Ad blocker interference detected!
Wikia is a free-to-use site that makes money from advertising. We have a modified experience for viewers using ad blockers
Wikia is not accessible if you’ve made further modifications. Remove the custom ad blocker rule(s) and the page will load as expected.
Wonder in Beyond Earth
|Requires|| 5 Floatstone|
|Effect|| +5 Diplomatic Capital|
|Notes||City suffers 50% less damage from ranged attacks.|
The Armasail will permanently tie up 5 Floatstone resources.
"A well-prepared businessman has bulletproof contracts and bulletproof suits." - Hutama, We are All Destined to Prosper
Durable, ductile materials have always been the subject of deep interest for material scientists because of the apparent contradiction: Substances at once pliable and resistant. These materials are also of great utility in creating protective materials of various types. It may be argued that substances like Kevlar and chainmail from Earth's antiquity are merely the first instantiations of this idea of an armored fabric.
Promising lines of inquiry into these materials blossomed during the Seeding, as solar sails and light, flexible shielding for colony ships became critically important. Manufacturing these substances, however, taxed the drained, post-Mistake Earth, and it was widely speculated that it would be a long time before any settled world could produce the kind of armor fabric that Old Earth turned out in its final days. Even the smallest scrap of this fabric could be reused again and again. The oldest known of these is the Terran Standard of Marine Brigada 1, a fragment of a solar sail now painted with the Christo Astarte.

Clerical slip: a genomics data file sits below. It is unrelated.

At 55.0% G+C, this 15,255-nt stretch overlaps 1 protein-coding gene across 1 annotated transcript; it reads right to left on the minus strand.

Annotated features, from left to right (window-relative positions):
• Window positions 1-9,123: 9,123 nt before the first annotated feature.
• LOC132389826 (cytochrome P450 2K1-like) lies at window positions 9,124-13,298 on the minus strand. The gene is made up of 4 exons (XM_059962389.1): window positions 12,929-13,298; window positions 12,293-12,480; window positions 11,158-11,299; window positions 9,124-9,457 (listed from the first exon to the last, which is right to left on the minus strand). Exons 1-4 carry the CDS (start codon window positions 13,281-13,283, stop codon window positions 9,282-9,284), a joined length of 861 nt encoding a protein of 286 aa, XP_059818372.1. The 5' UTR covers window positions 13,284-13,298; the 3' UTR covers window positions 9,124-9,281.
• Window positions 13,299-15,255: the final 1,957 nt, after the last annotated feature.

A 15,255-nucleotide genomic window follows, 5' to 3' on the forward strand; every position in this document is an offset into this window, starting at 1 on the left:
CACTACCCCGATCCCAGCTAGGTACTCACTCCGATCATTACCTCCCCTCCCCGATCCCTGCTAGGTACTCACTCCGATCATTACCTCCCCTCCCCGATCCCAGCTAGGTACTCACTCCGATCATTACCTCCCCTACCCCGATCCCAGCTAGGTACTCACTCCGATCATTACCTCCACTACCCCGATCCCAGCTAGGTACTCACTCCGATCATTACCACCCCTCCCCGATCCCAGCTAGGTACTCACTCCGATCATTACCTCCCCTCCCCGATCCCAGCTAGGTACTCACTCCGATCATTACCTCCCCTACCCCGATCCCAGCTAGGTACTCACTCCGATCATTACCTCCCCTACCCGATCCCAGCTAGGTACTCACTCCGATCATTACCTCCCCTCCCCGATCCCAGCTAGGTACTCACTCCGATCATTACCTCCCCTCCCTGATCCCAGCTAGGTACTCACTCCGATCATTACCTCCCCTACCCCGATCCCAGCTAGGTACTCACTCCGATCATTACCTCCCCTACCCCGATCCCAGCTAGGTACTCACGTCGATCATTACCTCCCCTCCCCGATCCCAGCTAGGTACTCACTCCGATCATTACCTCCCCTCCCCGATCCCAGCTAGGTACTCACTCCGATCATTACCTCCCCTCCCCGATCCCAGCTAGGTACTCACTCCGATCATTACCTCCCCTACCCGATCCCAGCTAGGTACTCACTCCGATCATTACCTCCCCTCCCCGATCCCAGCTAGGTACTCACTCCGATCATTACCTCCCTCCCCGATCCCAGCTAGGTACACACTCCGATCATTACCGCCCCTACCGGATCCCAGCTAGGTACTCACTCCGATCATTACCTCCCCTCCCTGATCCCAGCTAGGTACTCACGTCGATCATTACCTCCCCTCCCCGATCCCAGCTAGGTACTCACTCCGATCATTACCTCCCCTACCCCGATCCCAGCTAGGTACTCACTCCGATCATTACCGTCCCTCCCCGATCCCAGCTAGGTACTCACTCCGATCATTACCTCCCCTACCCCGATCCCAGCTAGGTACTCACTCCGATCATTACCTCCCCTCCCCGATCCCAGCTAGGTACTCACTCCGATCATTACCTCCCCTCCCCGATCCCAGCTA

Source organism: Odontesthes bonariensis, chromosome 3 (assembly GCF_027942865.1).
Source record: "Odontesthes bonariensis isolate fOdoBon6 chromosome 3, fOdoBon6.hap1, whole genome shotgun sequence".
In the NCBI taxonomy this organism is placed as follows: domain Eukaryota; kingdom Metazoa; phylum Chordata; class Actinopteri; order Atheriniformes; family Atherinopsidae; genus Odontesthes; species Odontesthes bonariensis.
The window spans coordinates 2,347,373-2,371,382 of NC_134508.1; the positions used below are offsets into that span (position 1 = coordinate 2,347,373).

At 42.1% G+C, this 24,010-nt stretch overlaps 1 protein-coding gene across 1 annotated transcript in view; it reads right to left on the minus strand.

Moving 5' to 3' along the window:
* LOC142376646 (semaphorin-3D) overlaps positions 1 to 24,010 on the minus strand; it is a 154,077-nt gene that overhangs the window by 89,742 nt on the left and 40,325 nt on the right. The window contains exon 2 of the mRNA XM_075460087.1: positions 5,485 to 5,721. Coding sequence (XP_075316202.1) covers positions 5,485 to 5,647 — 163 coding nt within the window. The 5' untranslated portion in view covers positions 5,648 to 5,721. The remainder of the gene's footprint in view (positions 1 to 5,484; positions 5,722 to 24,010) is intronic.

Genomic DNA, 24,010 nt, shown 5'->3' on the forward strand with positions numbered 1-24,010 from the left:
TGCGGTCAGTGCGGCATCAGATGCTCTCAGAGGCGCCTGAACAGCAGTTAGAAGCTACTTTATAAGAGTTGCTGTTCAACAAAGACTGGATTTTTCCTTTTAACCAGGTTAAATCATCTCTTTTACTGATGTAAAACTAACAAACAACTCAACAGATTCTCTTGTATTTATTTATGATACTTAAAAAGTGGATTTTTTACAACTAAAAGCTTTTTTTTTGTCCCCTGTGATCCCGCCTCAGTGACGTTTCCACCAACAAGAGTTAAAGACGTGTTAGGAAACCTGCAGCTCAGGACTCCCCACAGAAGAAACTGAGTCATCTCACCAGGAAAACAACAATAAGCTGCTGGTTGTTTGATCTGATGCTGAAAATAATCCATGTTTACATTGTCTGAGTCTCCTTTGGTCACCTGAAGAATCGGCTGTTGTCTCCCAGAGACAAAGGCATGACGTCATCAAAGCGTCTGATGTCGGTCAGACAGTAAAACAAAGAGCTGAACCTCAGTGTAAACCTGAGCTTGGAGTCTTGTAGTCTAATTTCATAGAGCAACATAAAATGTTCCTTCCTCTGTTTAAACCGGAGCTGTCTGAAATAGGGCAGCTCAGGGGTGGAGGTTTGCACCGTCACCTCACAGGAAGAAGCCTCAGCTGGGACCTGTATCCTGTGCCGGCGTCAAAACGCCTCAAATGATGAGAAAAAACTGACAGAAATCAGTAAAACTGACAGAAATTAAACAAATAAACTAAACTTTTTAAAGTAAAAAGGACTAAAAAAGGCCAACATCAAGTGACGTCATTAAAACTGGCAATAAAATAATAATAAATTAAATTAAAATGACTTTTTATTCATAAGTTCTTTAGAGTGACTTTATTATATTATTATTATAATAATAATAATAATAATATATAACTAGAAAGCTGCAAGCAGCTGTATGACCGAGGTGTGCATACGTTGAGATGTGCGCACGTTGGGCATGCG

Materials engineers on this world were able to incorporate local materials, ranging from woven Floatstone filament to resilin strands, in their quest to create new armor fabric that could be easily made on this new world. Of these efforts, the best known, and best functioning material is Armasail - a shapeable fabric that can be created in memory and non-memory versions which can be made almost as hard as carbon nanofiber. Armasail strands are directional, and frequently interspersed with thin wire of gold or another conductor. When electrical currents are passed through Armasail, it can become rigid and nearly indestructible, and then almost effortlessly spring back into a soft, flowing cloth.
An Armasail garment is studded with countless microsensors that respond and react to sudden shocks or disturbances and stiffen the cloth to resist. A diaphanous veil of Armasail can easily resist punctures by railgun slugs or the fragmentation of an artillery shell. An Armasail shirt can resist cutting by grayblades or fractal knives. Even when it fails to protect, it is usually the result of the microsensor array breaking down rather than a fault of the fabric itself.
New fabrication methods continue to reduce the time and material cost to Armasail, which leads many military theorists to posit that armor may be in a position to trump all but the most unwieldy of weapons for the foreseeable future.